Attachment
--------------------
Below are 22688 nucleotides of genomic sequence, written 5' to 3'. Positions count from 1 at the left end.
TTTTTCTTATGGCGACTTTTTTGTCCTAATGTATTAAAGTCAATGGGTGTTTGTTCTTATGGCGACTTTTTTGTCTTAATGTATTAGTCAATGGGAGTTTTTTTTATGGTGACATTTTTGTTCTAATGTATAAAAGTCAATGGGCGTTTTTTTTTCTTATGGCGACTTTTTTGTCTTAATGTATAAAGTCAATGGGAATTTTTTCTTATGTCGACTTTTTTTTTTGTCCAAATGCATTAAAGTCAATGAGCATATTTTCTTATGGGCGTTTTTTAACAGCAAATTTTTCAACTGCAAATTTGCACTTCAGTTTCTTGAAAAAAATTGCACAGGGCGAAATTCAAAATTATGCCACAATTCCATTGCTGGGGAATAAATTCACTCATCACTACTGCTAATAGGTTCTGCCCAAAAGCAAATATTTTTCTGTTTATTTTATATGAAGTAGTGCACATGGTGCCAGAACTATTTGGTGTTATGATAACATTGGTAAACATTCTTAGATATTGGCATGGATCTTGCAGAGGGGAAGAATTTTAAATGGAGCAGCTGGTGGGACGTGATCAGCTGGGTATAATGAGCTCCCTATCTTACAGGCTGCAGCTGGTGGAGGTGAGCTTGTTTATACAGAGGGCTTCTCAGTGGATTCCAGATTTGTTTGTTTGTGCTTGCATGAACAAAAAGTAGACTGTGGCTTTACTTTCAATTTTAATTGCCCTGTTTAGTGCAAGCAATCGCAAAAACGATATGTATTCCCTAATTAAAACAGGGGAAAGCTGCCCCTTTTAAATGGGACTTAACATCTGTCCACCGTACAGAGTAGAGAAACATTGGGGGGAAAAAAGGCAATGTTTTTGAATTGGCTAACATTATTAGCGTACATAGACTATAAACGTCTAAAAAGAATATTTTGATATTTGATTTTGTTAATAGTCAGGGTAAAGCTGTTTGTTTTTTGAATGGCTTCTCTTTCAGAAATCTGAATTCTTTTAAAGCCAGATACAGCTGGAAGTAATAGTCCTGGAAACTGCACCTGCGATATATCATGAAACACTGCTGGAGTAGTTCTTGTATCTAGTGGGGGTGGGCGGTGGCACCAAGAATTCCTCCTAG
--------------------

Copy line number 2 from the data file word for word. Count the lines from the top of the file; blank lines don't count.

TTTTTCTTATGGCGACTTTTTTGTCCTAATGTATTAAAGTCAATGGGTGTTTGTTCTTATGGCGACTTTTTTGTCTTAATGTATTAGTCAATGGGAGTTTTTTTTATGGTGACATTTTTGTTCTAATGTATAAAAGTCAATGGGCGTTTTTTTTTCTTATGGCGACTTTTTTGTCTTAATGTATAAAGTCAATGGGAATTTTTTCTTATGTCGACTTTTTTTTTTGTCCAAATGCATTAAAGTCAATGAGCATATTTTCTTATGGGCGTTTTTTAACAGCAAATTTTTCAACTGCAAATTTGCACTTCAGTTTCTTGAAAAAAATTGCACAGGGCGAAATTCAAAATTATGCCACAATTCCATTGCTGGGGAATAAATTCACTCATCACTACTGCTAATAGGTTCTGCCCAAAAGCAAATATTTTTCTGTTTATTTTATATGAAGTAGTGCACATGGTGCCAGAACTATTTGGTGTTATGATAACATTGGTAAACATTCTTAGATATTGGCATGGATCTTGCAGAGGGGAAGAATTTTAAATGGAGCAGCTGGTGGGACGTGATCAGCTGGGTATAATGAGCTCCCTATCTTACAGGCTGCAGCTGGTGGAGGTGAGCTTGTTTATACAGAGGGCTTCTCAGTGGATTCCAGATTTGTTTGTTTGTGCTTGCATGAACAAAAAGTAGACTGTGGCTTTACTTTCAATTTTAATTGCCCTGTTTAGTGCAAGCAATCGCAAAAACGATATGTATTCCCTAATTAAAACAGGGGAAAGCTGCCCCTTTTAAATGGGACTTAACATCTGTCCACCGTACAGAGTAGAGAAACATTGGGGGGAAAAAAGGCAATGTTTTTGAATTGGCTAACATTATTAGCGTACATAGACTATAAACGTCTAAAAAGAATATTTTGATATTTGATTTTGTTAATAGTCAGGGTAAAGCTGTTTGTTTTTTGAATGGCTTCTCTTTCAGAAATCTGAATTCTTTTAAAGCCAGATACAGCTGGAAGTAATAGTCCTGGAAACTGCACCTGCGATATATCATGAAACACTGCTGGAGTAGTTCTTGTATCTAGTGGGGGTGGGCGGTGGCACCAAGAATTCCTCCTAG